The origin of hydrothermal karst cavities was connected with the Variscan hydrothermal process. The cavities were formed and filled by crystalline calcite. The process was accompanied by the intensive dolomitisation. Younger phase of hydrothermal karstification was not connected with vein-filling, but with the deep circulation of groundwater, probably associated with neovolcanic activity in the Bohemian Massif. This is supported by pollen grains and decomposed volcanic ash in speleothems which were formed after the major phases of speleogenesis. It is supposed that caves in the Konûprusy Devonian were formed in confined aquifer under phreatic and batyphreatic conditions. Thermal conditions appeared when paleogeothermic gradient was increased due to intensive neovolcanic activity. Hydrothermal karstification partly changed the morphology of caves. The maximum temperatures were stated to 60-700 C from large calcite crystals precipitated under phreatic and deeply phreatic conditions. The piezometric level was situated above limestones in Upper Cretaceous platform siliciclastics as indicated by numerous subvertical phreatic tubes („depressions") filled with sunkened Cretaceous and Tertiary sediments after the water buyoancy support decreased. Popcorn-like silicified Konûprusy Rosettes can be result of decrease of thermal water level and mixing with infiltrating meteoric waters. Outer zones of large calcite crystals with precipitation temperatures of about 400 C can indicate the gradual cooling of the whole system.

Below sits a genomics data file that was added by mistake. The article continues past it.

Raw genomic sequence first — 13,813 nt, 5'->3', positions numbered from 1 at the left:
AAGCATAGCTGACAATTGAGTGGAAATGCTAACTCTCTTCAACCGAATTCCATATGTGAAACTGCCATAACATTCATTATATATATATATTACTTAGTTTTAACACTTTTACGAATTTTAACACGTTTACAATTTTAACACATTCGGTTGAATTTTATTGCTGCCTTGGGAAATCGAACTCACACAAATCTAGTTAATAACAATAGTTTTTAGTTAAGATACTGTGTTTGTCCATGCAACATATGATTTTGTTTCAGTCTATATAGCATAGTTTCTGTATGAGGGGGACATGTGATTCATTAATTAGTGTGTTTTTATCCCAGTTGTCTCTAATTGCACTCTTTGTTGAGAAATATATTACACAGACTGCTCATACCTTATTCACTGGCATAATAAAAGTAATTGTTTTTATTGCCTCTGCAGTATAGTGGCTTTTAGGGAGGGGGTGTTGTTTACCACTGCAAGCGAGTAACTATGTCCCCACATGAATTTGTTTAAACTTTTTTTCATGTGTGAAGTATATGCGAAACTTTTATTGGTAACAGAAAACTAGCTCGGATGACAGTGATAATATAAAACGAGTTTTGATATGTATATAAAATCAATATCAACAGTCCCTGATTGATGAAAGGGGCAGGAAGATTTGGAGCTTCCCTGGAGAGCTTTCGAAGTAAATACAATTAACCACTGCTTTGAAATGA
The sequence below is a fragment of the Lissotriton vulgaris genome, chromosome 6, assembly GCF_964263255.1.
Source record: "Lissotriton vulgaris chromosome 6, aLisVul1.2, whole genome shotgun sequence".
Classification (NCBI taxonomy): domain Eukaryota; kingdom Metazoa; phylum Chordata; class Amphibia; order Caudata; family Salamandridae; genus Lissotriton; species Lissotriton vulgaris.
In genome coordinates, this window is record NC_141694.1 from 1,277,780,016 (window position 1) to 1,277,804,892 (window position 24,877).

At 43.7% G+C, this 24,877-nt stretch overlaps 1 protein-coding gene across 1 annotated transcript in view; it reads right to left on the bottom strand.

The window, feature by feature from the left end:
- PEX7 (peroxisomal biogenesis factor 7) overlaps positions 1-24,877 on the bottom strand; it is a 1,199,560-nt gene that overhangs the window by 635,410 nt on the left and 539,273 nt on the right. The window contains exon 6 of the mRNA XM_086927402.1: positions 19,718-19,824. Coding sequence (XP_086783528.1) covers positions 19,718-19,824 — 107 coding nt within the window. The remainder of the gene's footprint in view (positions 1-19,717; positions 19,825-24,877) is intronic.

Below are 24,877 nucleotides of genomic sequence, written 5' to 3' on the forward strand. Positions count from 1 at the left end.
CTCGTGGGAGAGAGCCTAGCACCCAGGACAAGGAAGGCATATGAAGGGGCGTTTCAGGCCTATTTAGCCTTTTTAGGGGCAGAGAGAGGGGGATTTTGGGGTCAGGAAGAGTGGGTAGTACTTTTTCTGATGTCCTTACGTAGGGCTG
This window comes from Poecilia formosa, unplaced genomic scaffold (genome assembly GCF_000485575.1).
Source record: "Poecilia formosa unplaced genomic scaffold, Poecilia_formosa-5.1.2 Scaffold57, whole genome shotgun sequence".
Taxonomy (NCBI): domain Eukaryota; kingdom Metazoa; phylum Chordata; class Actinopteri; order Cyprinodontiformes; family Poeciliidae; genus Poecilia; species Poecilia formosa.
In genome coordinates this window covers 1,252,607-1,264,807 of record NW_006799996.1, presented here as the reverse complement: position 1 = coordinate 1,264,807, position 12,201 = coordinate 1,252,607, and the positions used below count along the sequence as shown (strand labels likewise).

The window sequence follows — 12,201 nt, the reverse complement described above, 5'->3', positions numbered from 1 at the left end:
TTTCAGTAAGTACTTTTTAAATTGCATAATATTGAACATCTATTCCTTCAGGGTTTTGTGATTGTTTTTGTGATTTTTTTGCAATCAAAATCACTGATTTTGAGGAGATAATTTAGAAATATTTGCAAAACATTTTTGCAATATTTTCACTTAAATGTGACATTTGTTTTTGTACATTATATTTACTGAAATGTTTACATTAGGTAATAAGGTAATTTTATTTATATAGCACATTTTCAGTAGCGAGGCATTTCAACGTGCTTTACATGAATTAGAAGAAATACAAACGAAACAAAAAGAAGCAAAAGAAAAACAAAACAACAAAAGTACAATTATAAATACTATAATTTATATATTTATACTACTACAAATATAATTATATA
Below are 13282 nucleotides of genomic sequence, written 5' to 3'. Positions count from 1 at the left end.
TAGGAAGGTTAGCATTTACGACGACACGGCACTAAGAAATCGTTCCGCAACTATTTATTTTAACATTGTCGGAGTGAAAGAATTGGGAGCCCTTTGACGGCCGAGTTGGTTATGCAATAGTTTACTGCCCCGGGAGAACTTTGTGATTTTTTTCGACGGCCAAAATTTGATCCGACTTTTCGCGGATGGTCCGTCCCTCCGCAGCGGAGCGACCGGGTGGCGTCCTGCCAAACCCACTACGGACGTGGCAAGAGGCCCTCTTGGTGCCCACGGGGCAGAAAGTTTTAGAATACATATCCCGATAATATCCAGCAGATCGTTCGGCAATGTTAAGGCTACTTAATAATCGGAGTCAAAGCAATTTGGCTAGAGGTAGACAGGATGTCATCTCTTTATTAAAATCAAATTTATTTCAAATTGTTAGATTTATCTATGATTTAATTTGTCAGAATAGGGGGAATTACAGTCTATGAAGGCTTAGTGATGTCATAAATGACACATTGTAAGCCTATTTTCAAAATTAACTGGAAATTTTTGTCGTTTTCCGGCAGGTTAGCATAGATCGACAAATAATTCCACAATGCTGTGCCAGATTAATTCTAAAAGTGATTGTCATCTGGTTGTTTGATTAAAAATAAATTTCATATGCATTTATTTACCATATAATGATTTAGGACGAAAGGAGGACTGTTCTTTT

Cave and Karst evolution in the Alps and their relation to paleoclimate and paleotopography, 2007, Audra P. , Bini A. , Gabrovš, Ek F. , Hä, Uselmann P. , Hoblé, A F. , Jeannin P. Y. , Kunaver J. , Monbaron M. , Š, Uš, Terš, Ič, F. , Tognini P. , Trimmel H. , Wildberger A.

Progress in the understanding of cave genesis processes, as well as the intensive research carried out in the Alps during the last decades, permit to summarize the latest knowledge about Alpine caves. The phreatic parts of cave systems develop close to the karst water table, which depends on the spring position, which in turn is generally related to the valley bottom. Thus, caves are directly linked with the geomorphic evolution of the surface and reflect valley deepening. The sediments deposited in the caves help to reconstruct the morphologic succession and the paleoclimatic evolution. Moreover, they are the only means to date the caves and thus the landscape evolution. Caves appear as soon as there is an emersion of limestone from the sea and a water table gradient. Mesozoic and early tertiary paleokarsts within the alpine range prove of these ancient emersions. Hydrothermal karst seems to be more widespread than previously presumed. This is mostly due to the fact that usually, hydrothermal caves are later reused (and reshaped) by meteoric waters. Rock-ghost weathering is described as a new cave genesis agent. On the contrary, glaciers hinder cave genesis processes and fill caves. They mainly influence cave genesis indirectly by valley deepening and abrasion of the caprock. All present datings suggest that many alpine caves (excluding paleokarst) are of Pliocene or even Miocene age. Progress in dating methods (mainly the recent evolution with cosmogenic nuclides) should permit, in the near future, to date not only Pleistocene, but also Pliocene cave sediments absolutely.